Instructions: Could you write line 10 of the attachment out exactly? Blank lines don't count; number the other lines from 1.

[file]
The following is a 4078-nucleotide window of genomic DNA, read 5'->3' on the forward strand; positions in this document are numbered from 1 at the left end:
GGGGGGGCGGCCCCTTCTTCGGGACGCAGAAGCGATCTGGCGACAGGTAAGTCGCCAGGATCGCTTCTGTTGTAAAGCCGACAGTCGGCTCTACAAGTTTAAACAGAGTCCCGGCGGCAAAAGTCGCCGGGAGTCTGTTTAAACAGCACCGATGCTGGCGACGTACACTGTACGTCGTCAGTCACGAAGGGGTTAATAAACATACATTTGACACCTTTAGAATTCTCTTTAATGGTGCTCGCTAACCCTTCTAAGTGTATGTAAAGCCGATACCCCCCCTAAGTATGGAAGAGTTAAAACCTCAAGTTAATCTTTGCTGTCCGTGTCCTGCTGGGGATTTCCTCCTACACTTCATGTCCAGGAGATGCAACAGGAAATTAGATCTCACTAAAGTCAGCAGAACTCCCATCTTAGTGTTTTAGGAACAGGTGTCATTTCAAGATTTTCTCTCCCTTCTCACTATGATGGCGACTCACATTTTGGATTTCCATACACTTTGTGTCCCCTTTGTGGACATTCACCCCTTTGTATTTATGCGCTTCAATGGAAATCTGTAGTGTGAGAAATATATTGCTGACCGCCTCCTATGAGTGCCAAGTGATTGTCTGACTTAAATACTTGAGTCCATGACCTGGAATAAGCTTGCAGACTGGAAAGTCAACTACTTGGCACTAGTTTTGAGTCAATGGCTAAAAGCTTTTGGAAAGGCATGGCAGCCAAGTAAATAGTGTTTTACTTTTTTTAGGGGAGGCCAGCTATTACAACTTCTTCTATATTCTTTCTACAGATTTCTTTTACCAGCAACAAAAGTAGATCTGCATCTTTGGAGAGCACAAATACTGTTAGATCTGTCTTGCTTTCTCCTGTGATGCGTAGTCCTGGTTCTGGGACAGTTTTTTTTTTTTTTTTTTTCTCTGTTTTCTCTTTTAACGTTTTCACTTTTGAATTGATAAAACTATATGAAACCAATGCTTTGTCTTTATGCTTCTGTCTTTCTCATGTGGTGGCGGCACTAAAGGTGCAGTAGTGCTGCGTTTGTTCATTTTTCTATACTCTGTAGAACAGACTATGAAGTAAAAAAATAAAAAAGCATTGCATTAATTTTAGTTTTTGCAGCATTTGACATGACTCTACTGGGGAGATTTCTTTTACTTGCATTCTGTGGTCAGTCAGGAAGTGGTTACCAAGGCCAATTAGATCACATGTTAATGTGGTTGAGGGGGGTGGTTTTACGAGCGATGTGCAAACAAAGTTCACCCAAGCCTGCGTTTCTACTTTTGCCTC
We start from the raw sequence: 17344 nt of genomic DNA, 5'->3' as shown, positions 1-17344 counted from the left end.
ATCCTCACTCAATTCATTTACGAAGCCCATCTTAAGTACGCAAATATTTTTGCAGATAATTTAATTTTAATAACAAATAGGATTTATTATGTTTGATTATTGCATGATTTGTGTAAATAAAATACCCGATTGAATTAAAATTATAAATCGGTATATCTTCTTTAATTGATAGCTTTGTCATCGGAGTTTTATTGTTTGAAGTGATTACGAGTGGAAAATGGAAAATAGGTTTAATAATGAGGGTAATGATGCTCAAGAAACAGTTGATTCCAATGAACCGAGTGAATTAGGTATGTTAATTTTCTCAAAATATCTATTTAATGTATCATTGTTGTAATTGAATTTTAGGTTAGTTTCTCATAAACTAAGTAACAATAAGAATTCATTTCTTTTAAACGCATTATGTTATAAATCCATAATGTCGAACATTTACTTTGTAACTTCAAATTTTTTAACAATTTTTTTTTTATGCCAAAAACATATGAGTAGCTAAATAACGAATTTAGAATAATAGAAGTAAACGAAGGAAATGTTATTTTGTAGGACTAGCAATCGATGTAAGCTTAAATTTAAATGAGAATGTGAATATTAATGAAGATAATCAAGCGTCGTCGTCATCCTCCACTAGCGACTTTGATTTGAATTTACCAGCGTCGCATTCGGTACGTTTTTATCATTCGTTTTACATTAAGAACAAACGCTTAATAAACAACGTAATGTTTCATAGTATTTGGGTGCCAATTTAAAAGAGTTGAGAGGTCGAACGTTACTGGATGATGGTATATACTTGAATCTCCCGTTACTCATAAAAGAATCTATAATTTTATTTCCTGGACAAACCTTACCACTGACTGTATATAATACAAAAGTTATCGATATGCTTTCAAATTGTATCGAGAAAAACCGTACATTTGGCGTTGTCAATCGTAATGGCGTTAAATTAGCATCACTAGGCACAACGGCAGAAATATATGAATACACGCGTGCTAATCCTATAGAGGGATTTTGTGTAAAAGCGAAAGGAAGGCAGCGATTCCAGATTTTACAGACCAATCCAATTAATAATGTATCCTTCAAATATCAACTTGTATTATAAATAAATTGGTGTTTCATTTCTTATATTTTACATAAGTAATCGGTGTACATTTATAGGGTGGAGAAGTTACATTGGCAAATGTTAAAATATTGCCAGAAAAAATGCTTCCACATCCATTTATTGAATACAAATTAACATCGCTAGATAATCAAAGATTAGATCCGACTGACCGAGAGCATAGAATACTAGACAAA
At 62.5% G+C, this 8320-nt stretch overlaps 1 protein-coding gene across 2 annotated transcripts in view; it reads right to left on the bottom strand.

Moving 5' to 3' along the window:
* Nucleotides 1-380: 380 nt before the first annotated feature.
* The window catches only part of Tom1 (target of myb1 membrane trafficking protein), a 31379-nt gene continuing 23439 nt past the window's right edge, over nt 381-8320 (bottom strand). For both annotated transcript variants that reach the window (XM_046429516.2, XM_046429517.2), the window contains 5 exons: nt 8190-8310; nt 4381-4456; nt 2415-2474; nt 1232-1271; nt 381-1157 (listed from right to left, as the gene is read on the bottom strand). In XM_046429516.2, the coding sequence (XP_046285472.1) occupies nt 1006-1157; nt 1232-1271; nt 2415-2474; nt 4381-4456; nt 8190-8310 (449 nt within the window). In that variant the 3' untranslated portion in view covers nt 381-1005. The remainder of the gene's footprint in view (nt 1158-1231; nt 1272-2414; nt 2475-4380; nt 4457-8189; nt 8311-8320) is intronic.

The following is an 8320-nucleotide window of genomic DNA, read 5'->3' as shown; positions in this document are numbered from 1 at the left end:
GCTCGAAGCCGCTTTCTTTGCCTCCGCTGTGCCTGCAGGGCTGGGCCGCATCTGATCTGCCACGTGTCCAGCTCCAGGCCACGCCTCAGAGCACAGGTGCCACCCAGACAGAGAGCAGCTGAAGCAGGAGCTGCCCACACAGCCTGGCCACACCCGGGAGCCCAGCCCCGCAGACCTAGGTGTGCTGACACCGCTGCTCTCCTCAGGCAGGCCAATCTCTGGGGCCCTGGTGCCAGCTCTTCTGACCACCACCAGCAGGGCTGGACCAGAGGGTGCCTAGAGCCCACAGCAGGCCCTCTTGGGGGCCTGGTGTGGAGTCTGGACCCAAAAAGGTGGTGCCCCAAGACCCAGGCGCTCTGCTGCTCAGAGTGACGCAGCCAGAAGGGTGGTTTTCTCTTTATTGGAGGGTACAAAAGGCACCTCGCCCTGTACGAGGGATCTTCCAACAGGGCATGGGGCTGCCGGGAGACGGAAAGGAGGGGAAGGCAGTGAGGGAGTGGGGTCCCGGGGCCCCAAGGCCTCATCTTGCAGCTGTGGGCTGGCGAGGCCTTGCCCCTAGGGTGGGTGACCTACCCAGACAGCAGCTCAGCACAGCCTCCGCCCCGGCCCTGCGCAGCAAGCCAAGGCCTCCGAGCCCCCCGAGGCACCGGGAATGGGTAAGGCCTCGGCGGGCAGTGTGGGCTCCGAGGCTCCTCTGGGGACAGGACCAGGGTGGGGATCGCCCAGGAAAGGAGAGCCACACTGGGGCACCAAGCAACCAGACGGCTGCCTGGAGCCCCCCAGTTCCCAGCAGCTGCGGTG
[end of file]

GCTCGAAGCCGCTTTCTTTGCCTCCGCTGTGCCTGCAGGGCTGGGCCGCATCTGATCTGCCACGTGTCCAGCTCCAGGCCACGCCTCAGAGCACAGGTGCCACCCAGACAGAGAGCAGCTGAAGCAGGAGCTGCCCACACAGCCTGGCCACACCCGGGAGCCCAGCCCCGCAGACCTAGGTGTGCTGACACCGCTGCTCTCCTCAGGCAGGCCAATCTCTGGGGCCCTGGTGCCAGCTCTTCTGACCACCACCAGCAGGGCTGGACCAGAGGGTGCCTAGAGCCCACAGCAGGCCCTCTTGGGGGCCTGGTGTGGAGTCTGGACCCAAAAAGGTGGTGCCCCAAGACCCAGGCGCTCTGCTGCTCAGAGTGACGCAGCCAGAAGGGTGGTTTTCTCTTTATTGGAGGGTACAAAAGGCACCTCGCCCTGTACGAGGGATCTTCCAACAGGGCATGGGGCTGCCGGGAGACGGAAAGGAGGGGAAGGCAGTGAGGGAGTGGGGTCCCGGGGCCCCAAGGCCTCATCTTGCAGCTGTGGGCTGGCGAGGCCTTGCCCCTAGGGTGGGTGACCTACCCAGACAGCAGCTCAGCACAGCCTCCGCCCCGGCCCTGCGCAGCAAGCCAAGGCCTCCGAGCCCCCCGAGGCACCGGGAATGGGTAAGGCCTCGGCGGGCAGTGTGGGCTCCGAGGCTCCTCTGGGGACAGGACCAGGGTGGGGATCGCCCAGGAAAGGAGAGCCACACTGGGGCACCAAGCAACCAGACGGCTGCCTGGAGCCCCCCAGTTCCCAGCAGCTGCGGTG